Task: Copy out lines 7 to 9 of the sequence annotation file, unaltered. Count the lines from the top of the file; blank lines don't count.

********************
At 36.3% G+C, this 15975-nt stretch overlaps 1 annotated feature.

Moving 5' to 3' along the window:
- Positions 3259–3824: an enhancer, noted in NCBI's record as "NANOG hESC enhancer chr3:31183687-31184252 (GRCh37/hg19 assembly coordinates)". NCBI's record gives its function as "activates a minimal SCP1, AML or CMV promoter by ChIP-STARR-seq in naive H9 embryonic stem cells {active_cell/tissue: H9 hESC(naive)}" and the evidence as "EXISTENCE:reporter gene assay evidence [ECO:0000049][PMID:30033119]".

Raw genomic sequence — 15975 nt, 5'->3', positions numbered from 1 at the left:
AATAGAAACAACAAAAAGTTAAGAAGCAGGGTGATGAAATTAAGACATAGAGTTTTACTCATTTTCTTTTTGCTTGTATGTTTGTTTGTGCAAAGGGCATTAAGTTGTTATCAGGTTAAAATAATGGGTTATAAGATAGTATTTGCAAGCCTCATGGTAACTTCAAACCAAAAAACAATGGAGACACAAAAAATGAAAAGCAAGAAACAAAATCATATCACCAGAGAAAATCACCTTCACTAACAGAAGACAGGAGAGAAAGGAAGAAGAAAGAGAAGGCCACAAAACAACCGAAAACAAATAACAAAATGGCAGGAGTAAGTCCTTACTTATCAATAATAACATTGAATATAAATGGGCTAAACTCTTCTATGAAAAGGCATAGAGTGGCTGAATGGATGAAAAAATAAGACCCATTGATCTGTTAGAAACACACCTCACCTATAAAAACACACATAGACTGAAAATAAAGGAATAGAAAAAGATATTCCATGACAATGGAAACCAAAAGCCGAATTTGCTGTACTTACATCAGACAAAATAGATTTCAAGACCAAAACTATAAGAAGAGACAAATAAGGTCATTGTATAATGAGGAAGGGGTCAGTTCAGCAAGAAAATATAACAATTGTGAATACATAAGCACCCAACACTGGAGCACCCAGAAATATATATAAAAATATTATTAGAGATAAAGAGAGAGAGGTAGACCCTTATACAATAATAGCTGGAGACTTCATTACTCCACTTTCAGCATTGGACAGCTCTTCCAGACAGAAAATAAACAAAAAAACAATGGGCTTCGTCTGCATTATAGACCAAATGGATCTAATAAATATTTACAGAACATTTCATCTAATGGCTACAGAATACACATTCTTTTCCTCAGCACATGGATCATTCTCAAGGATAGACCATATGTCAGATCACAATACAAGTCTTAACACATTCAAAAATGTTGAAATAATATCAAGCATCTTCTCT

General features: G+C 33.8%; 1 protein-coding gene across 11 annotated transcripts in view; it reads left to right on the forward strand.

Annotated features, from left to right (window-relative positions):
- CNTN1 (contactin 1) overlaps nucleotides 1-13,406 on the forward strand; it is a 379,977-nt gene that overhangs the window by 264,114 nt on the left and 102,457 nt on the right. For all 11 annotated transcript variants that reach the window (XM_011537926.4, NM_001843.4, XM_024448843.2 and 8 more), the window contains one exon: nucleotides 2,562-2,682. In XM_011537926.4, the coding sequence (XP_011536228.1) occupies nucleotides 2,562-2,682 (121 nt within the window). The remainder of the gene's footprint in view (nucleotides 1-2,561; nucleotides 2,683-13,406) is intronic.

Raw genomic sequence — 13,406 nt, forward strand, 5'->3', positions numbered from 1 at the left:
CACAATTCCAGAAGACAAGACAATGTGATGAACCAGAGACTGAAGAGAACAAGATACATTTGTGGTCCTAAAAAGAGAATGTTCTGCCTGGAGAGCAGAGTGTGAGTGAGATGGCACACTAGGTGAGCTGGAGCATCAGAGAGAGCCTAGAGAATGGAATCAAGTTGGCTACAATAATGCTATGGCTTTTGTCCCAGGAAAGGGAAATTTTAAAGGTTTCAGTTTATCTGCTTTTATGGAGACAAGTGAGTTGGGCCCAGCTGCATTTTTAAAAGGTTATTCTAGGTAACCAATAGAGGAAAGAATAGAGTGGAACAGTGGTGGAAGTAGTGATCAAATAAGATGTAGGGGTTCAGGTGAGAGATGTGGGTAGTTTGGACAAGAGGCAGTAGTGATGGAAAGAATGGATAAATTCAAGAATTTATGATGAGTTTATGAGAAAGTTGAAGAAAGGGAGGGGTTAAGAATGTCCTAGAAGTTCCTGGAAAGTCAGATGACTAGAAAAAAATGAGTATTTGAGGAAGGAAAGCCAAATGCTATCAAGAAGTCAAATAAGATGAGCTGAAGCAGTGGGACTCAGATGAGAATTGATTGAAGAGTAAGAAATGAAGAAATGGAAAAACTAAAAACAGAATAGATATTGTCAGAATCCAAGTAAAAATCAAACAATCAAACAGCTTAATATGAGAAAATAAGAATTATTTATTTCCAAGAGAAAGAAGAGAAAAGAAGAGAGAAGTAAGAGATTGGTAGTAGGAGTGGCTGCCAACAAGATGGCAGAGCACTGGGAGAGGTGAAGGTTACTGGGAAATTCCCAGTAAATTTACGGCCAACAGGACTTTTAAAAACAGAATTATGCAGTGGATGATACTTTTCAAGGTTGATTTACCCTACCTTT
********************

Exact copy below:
Annotated features, from left to right (window-relative positions):
- CNTN1 (contactin 1) overlaps nucleotides 1-13,406 on the forward strand; it is a 379,977-nt gene that overhangs the window by 264,114 nt on the left and 102,457 nt on the right. For all 11 annotated transcript variants that reach the window (XM_011537926.4, NM_001843.4, XM_024448843.2 and 8 more), the window contains one exon: nucleotides 2,562-2,682. In XM_011537926.4, the coding sequence (XP_011536228.1) occupies nucleotides 2,562-2,682 (121 nt within the window). The remainder of the gene's footprint in view (nucleotides 1-2,561; nucleotides 2,683-13,406) is intronic.

Raw genomic sequence — 13,406 nt, forward strand, 5'->3', positions numbered from 1 at the left: